Hawthorne (Crataegus oxycantha, Crataegus monogyna)

The Hawthorne, sometimes known as the may bush, is a small flowering shrubby hardwood tree of the Rosaceae family found in North America and Europe. In Europe, it’s often kept trimmed into hedgerows. It has smooth, ash grey bark and thorny branches with small shiny 3-lobed leaves that are dark green on their surfaces, but appear blueish grey on their undersides. It blossoms late spring with small dense clusters of white flowers that mature in the fall into red, crab-apple like “false” fruits, or haws, that have two seeds and pulpy yellow flesh. The bush is fly-pollinated, and bees are often repelled by the odor of the flowers.

Parts Used
Flowers and fruit

Medicinal Uses
Hawthorne is one of the best cardiac hypotensive tonic herbs, also functioning as a vasodilator, sedative, and anti-spasmodic, normalizing blood pressure by regulating the heartbeat. Over time, hawthorne tends to lower blood pressure, but in general Hawthorne seems to act as a gentle regulator, stimulating or depressing the circulatory system, depending on the body’s need. Hawthorne is useful for strengthening the heart muscle when weakened by age and arteriosclerosis, and reducing inflammation of the heart muscle in myocarditis. It’s sedative, calming actions make it especially useful for regulating nervous heart problems and palpitations, tension and insomnia brought out in high stress careers and situations. Confirmed by Japanese and German research, Hawthorne makes an excellent toner for the arterial walls, strengthening and thickening the tissue while improving the pumping of the heart.The presence of the chemical constituent coumarin, an anti-coagulant, in the blossoms gives them kind of a decayed odor. The sour qualities of the fruit lends a digestive quality, helping with stagnant digestion. In Chinese medicine, the berries are used as a cardiac tonic and also to control appetite, aid digestion, and treat stomach and ovarian cancer. The green, unripe fruits are used to treat diarrhea, and the mature fruits are roasted and charred to treat chronic dysentery like symptoms.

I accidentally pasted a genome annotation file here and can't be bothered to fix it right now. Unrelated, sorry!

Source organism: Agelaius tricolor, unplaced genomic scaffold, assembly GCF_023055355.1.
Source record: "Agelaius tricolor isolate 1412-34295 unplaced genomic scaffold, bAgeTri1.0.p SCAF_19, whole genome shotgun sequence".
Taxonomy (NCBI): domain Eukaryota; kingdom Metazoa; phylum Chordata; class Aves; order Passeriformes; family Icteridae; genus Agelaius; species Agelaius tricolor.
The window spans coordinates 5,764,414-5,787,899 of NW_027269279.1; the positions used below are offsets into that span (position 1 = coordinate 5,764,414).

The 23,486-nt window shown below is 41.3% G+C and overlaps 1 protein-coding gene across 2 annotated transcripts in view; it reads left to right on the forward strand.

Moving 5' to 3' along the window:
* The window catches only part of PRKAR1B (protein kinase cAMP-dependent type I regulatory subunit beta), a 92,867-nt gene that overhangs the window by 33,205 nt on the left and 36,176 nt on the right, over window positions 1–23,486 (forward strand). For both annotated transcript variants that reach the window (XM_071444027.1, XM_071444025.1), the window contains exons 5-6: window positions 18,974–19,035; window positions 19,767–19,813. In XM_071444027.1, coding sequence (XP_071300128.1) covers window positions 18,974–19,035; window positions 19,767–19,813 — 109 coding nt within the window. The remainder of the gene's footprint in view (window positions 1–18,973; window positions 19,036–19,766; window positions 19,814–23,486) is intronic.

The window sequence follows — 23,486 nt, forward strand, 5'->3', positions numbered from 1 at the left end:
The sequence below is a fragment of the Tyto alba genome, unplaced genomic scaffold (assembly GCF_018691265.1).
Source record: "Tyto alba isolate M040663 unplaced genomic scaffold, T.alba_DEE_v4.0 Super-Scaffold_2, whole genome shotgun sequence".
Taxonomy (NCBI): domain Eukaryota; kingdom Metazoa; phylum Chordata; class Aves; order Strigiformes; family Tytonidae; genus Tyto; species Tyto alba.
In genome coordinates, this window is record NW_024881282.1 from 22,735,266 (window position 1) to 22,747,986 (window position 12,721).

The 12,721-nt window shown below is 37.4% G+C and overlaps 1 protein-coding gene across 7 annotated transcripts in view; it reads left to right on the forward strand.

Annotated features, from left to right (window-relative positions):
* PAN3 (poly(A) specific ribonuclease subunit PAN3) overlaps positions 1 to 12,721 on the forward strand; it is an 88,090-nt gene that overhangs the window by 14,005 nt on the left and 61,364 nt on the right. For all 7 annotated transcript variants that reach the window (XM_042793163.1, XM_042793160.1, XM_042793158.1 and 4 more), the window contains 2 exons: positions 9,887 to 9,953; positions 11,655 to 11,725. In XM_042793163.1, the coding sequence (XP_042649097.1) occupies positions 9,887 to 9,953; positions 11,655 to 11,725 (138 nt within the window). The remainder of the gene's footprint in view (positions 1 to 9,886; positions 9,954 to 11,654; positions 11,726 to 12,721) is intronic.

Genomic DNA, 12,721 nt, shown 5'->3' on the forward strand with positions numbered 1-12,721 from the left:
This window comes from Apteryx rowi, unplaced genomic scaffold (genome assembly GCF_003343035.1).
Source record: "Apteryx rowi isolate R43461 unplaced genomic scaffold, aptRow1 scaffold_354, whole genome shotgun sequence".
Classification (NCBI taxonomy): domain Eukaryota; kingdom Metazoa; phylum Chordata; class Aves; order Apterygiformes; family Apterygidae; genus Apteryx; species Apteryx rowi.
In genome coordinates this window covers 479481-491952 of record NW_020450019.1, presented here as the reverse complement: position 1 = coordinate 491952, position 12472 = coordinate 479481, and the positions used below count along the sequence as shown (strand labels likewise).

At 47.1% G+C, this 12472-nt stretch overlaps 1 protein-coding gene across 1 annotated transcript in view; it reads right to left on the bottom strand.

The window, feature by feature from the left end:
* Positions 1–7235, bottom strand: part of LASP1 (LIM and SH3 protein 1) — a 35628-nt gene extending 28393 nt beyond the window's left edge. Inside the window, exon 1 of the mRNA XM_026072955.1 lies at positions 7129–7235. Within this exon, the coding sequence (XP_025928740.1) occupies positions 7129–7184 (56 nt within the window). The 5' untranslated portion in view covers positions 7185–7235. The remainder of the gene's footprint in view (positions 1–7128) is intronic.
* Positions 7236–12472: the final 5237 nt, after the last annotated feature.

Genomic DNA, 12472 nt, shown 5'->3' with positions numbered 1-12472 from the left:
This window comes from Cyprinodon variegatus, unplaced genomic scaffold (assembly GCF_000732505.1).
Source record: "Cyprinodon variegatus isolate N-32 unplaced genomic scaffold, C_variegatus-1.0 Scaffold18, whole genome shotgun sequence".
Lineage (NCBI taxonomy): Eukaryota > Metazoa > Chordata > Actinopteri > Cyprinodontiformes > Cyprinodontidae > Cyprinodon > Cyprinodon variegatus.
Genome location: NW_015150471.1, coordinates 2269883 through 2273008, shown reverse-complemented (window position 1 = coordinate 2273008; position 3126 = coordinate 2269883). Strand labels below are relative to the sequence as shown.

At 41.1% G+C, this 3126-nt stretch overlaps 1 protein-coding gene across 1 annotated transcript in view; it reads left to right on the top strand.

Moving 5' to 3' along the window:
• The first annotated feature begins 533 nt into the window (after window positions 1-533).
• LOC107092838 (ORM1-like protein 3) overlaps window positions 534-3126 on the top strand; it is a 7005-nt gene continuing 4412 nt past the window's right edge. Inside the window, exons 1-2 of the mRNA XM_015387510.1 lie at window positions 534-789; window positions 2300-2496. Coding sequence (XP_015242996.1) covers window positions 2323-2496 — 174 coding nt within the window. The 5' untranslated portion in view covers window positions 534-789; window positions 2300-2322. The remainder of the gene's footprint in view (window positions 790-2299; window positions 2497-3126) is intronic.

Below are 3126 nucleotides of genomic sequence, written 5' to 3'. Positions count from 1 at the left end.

Folk Uses
Some folklore suggests that the magic hedge that grows overnight in the popular fairytale Sleeping Beauty might be the hawthorne. Some Native Americans used the berries as a heart tonic and to treat rheumatism. In Europe, it was used as a diuretic and to treat kidney stones, but at the end of the 19th century, Irish physicians began to recognize and use the herb as a cardiac tonic. It was also used for magical purposes to ward off dark witchcraft, and was thought that bringing branches into the home would bring ominous death. During the middle ages however, it was considered a symbol of hope and was used as a panacea herb.

Flavor Profile and Energetics
Sour, slightly warm to heating, sweet, can stimulate and aggravate Kapha and Pitta if used in excess, decreases Vata.

Dosage
2 tablespoons of the flowers per cup of water, infused for 10-15 minutes, twice a day, or a decoction of the berries, 2 teaspoons per cup of water. Some recipes call for an infusion of the berries, same proportions of berries to water, but steeped for twenty minutes. As a tincture, 2-4ml three times a day. Try mulling wine with cinnamon, hawthorn, and cardamom as a cardiac aperitif. Sweeten with honey if desired.

Combinations
Can be combined with mistletoe, lime blossom (tilden), and yarrow for high blood pressure and to tone the circulatory system. It can also can be combined with night blooming cereus or cardamom and cinnamon as a cardiac tonic. For poor memory, hawthorne can be combined with ginkgo.

Contraindications
Individuals with colitis or ulcers should take in moderation or consult an herbalist before use.

(s) 1, 4, 7, 8, 12, 13, 15

Hawthorne flowers.

Hawthorne flowers.

The thorny branches of Hawthorne, tangled in mist.

The thorny branches of Hawthorne, tangled in mist.

A scrubby Hawthorne tree in a field.

A scrubby Hawthorne tree in a field.

Advertisements